Trump’s 2019 Black History Month Statement Recognizes These Key Figures In History

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For the third time during his presidency, Donald Trump issued a National African American History Month statement on Thursday in which he celebrated the contributions of black people throughout American history. In his statement, Trump honored key figures such as singer Aretha Franklin and baseball player Jackie Robinson, and announced that the theme for this month would be "Black Migrations."

This theme "highlights the challenges and successes of African Americans as they moved from farms in the agricultural South to centers of industry in the North, Midwest, and West — especially the migrations that occurred in the twentieth century," Trump's statement read.

Trump also paid homage to "inspirational African Americans" from this time period, ranging from businesswoman Annie Turnbo Malone to educators like Mary McLeod Bethune and Booker T. Washington. He concluded his statement by officially proclaiming that February 2019 would be National African American History Month, and calling on "public officials, educators, librarians, and all the people of the United States to observe this month with appropriate programs, ceremonies, and activities."

As USA Today pointed out last year, Trump's commemoration of Black History Month appears to present a contrast to his other remarks on civil rights. For example, Trump has accused black football players of being unpatriotic for kneeling and protesting police brutality during the national anthem, and appeared to defend a white nationalist rally in Charlottesville, Virginia.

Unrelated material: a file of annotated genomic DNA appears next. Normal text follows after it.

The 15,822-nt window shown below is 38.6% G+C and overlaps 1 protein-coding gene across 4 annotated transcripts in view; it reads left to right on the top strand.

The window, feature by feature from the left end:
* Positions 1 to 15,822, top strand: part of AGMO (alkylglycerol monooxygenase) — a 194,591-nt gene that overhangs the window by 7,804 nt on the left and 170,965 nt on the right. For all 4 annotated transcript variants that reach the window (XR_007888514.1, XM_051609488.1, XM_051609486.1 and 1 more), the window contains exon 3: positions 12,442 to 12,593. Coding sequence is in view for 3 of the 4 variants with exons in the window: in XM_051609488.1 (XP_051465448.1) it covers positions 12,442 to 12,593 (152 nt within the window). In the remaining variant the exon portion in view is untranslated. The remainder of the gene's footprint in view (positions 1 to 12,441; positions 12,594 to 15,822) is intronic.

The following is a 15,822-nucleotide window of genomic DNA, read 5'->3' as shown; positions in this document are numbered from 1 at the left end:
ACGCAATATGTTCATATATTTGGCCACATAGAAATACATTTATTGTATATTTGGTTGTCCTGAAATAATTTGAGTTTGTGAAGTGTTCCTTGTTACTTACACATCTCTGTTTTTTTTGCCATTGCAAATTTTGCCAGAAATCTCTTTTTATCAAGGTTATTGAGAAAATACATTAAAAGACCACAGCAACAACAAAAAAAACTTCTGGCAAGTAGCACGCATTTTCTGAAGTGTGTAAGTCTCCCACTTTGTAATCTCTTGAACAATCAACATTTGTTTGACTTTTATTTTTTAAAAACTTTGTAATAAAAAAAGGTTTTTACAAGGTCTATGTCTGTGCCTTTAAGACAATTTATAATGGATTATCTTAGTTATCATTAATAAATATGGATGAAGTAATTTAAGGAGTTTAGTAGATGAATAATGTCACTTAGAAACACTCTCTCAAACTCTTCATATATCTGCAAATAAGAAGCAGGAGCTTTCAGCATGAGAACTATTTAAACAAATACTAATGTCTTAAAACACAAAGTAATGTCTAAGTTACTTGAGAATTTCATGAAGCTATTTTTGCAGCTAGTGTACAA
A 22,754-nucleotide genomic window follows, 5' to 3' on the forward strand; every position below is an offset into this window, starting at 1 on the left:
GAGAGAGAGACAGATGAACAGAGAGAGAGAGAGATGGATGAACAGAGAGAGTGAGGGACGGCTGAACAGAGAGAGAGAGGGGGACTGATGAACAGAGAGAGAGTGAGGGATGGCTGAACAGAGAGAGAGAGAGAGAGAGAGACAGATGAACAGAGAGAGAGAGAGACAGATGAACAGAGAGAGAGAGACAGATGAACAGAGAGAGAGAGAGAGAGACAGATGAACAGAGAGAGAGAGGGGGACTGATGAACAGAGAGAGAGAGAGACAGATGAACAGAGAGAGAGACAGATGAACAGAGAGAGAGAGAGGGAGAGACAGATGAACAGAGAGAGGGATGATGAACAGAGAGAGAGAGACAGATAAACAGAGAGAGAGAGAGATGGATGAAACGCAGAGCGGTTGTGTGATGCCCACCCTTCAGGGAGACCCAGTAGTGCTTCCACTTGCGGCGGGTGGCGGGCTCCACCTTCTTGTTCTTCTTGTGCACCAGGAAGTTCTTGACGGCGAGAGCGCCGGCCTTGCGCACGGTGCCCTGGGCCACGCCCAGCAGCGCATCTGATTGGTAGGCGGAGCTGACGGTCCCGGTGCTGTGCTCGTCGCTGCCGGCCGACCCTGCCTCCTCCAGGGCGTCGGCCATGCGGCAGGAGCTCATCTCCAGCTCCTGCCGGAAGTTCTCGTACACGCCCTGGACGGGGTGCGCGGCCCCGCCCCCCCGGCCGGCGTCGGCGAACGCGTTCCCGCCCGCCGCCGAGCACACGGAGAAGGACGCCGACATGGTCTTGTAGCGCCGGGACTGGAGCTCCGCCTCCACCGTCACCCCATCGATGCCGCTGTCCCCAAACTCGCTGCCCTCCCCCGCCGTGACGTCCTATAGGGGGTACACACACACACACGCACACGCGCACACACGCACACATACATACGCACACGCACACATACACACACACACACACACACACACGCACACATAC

However, he has simultaneously touted the decreasing rate of black unemployment during his presidency — which, according to the Associated Press, is something he cannot necessarily take credit for. Despite this, Katrina Pierson — a senior adviser in Trump's 2020 campaign — released a statement this week urging Americans to "rejoice at the economic empowerment that has flourished in the black community more recently."

Trump's own statement, meanwhile, discussed slavery, segregation, migration, and the various ways in which black Americans have challenged racism and prejudice. You can read his full statement below:

Trump is not the only political figure who commemorated Black History Month this week. New Jersey Sen. Cory Booker announced on Friday — the first day of Black History Month — that he is running for president in 2020, joining what is expected to be a crowded field of Democrats seeking to replace Trump.